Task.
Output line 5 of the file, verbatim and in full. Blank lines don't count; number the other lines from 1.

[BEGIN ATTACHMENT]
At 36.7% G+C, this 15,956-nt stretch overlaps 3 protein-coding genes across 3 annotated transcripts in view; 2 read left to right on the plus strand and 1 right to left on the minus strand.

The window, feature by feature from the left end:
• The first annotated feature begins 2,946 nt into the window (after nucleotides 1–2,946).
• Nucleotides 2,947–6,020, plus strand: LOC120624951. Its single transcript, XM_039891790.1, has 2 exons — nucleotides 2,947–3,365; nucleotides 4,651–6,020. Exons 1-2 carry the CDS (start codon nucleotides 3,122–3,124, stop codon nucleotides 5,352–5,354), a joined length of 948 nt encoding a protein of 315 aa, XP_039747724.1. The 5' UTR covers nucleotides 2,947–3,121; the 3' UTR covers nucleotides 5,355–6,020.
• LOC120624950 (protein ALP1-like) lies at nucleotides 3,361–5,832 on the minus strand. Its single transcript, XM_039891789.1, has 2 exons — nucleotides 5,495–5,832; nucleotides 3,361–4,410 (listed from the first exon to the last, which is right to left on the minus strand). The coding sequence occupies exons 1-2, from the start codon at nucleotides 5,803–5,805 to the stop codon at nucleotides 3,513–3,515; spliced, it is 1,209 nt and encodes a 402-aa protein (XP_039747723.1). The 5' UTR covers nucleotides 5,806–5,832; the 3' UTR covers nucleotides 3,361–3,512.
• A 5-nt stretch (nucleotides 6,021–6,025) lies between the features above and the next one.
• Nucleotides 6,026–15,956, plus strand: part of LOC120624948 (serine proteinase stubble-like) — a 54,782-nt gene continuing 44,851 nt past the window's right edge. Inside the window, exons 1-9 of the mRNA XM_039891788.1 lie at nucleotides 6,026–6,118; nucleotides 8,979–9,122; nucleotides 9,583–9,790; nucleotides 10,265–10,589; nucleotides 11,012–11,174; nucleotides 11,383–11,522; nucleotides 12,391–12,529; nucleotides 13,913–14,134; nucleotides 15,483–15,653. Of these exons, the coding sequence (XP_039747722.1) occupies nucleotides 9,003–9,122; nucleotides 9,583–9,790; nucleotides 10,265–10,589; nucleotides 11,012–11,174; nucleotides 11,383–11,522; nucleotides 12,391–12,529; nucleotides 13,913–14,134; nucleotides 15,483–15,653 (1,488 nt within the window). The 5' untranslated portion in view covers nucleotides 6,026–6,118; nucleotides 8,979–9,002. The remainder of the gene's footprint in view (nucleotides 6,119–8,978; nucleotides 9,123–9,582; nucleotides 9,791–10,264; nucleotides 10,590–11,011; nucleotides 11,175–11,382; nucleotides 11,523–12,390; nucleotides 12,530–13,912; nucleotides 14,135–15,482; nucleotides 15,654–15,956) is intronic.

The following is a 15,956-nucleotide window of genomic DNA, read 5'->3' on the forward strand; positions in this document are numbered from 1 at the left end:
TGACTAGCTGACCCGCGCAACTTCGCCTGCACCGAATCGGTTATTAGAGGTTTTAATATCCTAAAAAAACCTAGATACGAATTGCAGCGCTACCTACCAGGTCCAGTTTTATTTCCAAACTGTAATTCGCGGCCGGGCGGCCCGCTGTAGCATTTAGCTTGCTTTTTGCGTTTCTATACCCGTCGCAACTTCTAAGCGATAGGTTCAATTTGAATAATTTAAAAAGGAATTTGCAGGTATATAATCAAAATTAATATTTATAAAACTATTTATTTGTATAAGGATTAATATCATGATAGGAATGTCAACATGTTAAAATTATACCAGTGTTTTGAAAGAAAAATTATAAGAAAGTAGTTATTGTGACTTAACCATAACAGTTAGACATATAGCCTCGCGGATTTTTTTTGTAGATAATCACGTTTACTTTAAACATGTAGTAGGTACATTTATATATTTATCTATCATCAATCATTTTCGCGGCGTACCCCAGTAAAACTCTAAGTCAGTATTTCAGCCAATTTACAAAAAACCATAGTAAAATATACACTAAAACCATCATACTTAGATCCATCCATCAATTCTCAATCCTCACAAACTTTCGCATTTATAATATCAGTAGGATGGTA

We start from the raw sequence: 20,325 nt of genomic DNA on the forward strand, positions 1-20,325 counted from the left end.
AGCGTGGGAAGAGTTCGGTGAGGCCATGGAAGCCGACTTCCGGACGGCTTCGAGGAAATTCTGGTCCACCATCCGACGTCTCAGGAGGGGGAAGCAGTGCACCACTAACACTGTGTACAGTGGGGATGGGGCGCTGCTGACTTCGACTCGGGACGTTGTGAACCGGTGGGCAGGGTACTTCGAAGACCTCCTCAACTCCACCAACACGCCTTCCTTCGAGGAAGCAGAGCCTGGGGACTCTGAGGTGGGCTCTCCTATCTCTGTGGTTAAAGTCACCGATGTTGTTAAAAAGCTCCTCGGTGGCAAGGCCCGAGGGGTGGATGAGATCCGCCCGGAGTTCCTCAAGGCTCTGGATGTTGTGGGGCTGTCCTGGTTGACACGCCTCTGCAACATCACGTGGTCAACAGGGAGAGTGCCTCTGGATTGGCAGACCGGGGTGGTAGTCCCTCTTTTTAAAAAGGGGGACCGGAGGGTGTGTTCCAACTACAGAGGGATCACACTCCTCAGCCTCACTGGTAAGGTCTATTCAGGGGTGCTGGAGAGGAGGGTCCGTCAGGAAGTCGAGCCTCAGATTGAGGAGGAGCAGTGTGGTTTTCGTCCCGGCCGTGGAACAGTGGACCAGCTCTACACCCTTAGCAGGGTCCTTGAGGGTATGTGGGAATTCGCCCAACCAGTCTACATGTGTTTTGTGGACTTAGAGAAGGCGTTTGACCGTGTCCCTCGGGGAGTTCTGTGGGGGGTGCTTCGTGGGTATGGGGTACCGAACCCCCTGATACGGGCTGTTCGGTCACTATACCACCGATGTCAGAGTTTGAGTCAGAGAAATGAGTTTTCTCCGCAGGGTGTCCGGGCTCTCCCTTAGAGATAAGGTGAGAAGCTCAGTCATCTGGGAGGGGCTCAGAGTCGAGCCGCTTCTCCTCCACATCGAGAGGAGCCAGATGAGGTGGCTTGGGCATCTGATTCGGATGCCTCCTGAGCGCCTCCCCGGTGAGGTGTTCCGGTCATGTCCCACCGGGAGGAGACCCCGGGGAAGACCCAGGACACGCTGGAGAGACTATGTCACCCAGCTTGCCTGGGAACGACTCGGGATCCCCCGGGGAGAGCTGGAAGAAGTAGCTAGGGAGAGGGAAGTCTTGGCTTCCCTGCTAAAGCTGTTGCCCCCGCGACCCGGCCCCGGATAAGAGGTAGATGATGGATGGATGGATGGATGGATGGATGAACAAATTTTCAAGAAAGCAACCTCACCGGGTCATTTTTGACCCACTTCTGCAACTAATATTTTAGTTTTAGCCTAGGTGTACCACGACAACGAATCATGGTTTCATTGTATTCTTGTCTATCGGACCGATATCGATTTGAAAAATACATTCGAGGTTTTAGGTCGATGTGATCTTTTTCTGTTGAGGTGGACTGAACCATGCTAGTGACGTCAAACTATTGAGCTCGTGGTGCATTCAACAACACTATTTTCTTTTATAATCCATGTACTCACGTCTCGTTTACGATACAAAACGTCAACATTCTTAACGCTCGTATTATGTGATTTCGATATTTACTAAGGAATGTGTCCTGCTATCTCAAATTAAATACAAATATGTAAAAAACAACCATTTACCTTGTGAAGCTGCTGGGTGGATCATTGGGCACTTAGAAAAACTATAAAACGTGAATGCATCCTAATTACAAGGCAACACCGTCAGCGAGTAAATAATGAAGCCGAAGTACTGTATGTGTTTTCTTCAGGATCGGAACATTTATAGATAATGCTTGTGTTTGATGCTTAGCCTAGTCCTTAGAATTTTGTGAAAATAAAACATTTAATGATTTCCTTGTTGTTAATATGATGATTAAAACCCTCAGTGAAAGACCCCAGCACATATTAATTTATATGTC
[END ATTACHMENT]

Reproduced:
• LOC120624950 (protein ALP1-like) lies at nucleotides 3,361–5,832 on the minus strand. Its single transcript, XM_039891789.1, has 2 exons — nucleotides 5,495–5,832; nucleotides 3,361–4,410 (listed from the first exon to the last, which is right to left on the minus strand). The coding sequence occupies exons 1-2, from the start codon at nucleotides 5,803–5,805 to the stop codon at nucleotides 3,513–3,515; spliced, it is 1,209 nt and encodes a 402-aa protein (XP_039747723.1). The 5' UTR covers nucleotides 5,806–5,832; the 3' UTR covers nucleotides 3,361–3,512.